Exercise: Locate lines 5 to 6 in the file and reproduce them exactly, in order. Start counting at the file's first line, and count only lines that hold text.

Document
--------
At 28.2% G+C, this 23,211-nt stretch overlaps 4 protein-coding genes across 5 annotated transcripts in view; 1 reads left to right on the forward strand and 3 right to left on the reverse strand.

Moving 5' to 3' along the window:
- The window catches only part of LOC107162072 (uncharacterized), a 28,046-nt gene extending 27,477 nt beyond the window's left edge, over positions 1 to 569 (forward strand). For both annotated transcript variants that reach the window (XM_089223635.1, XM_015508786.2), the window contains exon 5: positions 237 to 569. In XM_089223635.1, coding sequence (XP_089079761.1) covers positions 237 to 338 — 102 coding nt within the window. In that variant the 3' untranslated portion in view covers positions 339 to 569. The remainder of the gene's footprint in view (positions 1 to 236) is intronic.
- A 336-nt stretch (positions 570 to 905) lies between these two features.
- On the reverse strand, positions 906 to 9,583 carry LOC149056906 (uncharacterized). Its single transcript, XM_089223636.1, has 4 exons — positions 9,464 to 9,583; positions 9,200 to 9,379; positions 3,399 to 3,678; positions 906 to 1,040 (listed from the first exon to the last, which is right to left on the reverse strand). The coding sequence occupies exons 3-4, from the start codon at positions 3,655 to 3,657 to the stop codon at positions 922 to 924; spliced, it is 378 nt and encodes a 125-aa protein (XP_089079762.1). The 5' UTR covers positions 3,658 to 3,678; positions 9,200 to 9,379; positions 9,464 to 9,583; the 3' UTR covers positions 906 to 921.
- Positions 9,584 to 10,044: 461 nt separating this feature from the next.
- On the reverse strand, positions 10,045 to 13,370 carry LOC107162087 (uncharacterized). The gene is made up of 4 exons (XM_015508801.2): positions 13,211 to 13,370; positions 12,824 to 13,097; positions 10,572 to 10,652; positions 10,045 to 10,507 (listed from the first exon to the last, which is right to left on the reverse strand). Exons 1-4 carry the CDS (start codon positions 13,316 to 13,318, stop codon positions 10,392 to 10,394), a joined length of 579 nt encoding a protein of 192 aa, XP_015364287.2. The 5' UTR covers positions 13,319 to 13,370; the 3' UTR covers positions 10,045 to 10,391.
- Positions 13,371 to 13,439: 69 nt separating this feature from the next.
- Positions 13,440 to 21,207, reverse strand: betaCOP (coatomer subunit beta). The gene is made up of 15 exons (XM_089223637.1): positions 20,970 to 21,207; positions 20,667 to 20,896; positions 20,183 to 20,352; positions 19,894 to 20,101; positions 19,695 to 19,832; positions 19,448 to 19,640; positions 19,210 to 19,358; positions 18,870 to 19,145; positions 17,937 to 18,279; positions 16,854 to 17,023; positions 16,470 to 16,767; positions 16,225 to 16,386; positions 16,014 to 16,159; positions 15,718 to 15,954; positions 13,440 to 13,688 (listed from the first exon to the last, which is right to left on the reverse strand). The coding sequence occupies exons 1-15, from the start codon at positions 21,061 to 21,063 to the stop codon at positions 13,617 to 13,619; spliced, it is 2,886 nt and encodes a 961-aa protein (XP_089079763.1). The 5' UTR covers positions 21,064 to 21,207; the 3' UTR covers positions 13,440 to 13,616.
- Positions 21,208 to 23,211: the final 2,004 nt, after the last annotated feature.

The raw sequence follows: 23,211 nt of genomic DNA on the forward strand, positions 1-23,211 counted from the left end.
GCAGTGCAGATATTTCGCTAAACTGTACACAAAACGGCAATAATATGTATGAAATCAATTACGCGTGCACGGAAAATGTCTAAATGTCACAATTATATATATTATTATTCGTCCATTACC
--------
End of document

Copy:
- On the reverse strand, positions 906 to 9,583 carry LOC149056906 (uncharacterized). Its single transcript, XM_089223636.1, has 4 exons — positions 9,464 to 9,583; positions 9,200 to 9,379; positions 3,399 to 3,678; positions 906 to 1,040 (listed from the first exon to the last, which is right to left on the reverse strand). The coding sequence occupies exons 3-4, from the start codon at positions 3,655 to 3,657 to the stop codon at positions 922 to 924; spliced, it is 378 nt and encodes a 125-aa protein (XP_089079762.1). The 5' UTR covers positions 3,658 to 3,678; positions 9,200 to 9,379; positions 9,464 to 9,583; the 3' UTR covers positions 906 to 921.
- Positions 9,584 to 10,044: 461 nt separating this feature from the next.